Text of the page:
Folks with deep pockets will want to know they now may spend up to $750 per election cycle to elect a favorite candidate for San Diego Unified School Board.
This action came from the school board itself at 10 p.m. last night on a near-unanimous vote of 4 to 1. Board member Scott Barnett wanted to up the ante to $1,000, but his cheeky suggestion failed for want of a second.
Oddly, no one on the board itself was willing to claim sponsorship of the self-serving measure. Ostensibly, it originated in the District Legal Services office where, with assistance from “outside counsel,” it was determined that the dramatic increase was consistent with changes in cost-of-living, inflation and the recent Supreme Court decision called “Citizens United” which permits unlimited campaign contributions from corporations.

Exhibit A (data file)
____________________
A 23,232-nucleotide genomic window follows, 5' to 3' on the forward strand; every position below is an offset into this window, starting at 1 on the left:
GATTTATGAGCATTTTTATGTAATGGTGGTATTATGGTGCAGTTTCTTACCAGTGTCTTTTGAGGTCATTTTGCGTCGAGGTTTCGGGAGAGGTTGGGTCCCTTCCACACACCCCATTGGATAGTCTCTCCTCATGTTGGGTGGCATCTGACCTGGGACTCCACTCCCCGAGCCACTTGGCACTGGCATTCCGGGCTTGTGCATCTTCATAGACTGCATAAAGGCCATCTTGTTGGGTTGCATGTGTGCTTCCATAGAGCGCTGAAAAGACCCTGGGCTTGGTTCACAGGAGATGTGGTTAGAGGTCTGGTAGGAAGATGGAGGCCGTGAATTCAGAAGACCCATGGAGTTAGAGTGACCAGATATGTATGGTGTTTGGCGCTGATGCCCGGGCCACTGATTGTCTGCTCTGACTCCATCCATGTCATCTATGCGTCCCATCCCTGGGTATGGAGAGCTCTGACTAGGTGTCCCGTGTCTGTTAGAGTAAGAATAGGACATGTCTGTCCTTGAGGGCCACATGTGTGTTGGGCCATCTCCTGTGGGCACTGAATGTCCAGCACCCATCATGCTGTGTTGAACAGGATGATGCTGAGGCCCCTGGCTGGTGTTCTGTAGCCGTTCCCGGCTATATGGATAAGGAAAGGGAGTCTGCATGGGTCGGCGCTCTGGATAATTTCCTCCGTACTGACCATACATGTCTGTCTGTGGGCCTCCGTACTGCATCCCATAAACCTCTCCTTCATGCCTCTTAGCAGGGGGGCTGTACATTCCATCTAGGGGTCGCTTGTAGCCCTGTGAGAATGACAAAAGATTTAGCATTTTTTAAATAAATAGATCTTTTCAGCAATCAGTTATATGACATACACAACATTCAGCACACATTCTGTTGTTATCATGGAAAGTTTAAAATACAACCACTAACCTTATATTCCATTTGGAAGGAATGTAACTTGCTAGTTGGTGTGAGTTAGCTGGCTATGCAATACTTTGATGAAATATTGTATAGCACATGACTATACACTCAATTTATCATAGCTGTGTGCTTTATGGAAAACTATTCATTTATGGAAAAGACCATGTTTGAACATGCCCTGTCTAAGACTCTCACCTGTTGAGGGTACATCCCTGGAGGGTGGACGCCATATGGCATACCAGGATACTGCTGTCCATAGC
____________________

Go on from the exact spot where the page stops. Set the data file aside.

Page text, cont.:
Go figure any relevance: I can’t. Except that board members Jackson, Evans and Barrera are up for re-election next year.
The decision moves the campaign contribution limit from $500 where it had been since 2000 when the most expensive school board campaign in the history of this city was conducted. Even the San Diego City Council and the San Diego County Board of Supervisors have a $500 limit, but the five-person school board seems to feel they are worth the higher tariff.
After waiting four hours to testify against this escalation of more-money-in-politics, I argued that it is undemocratic; that the rationales are smokescreens; and that it heightens the struggle between business and labor for dominance of San Diego public schools — to the exclusion of ordinary citizens and their children who can ill-afford $750.
Frances O’Neill Zimmerman lives in La Jolla.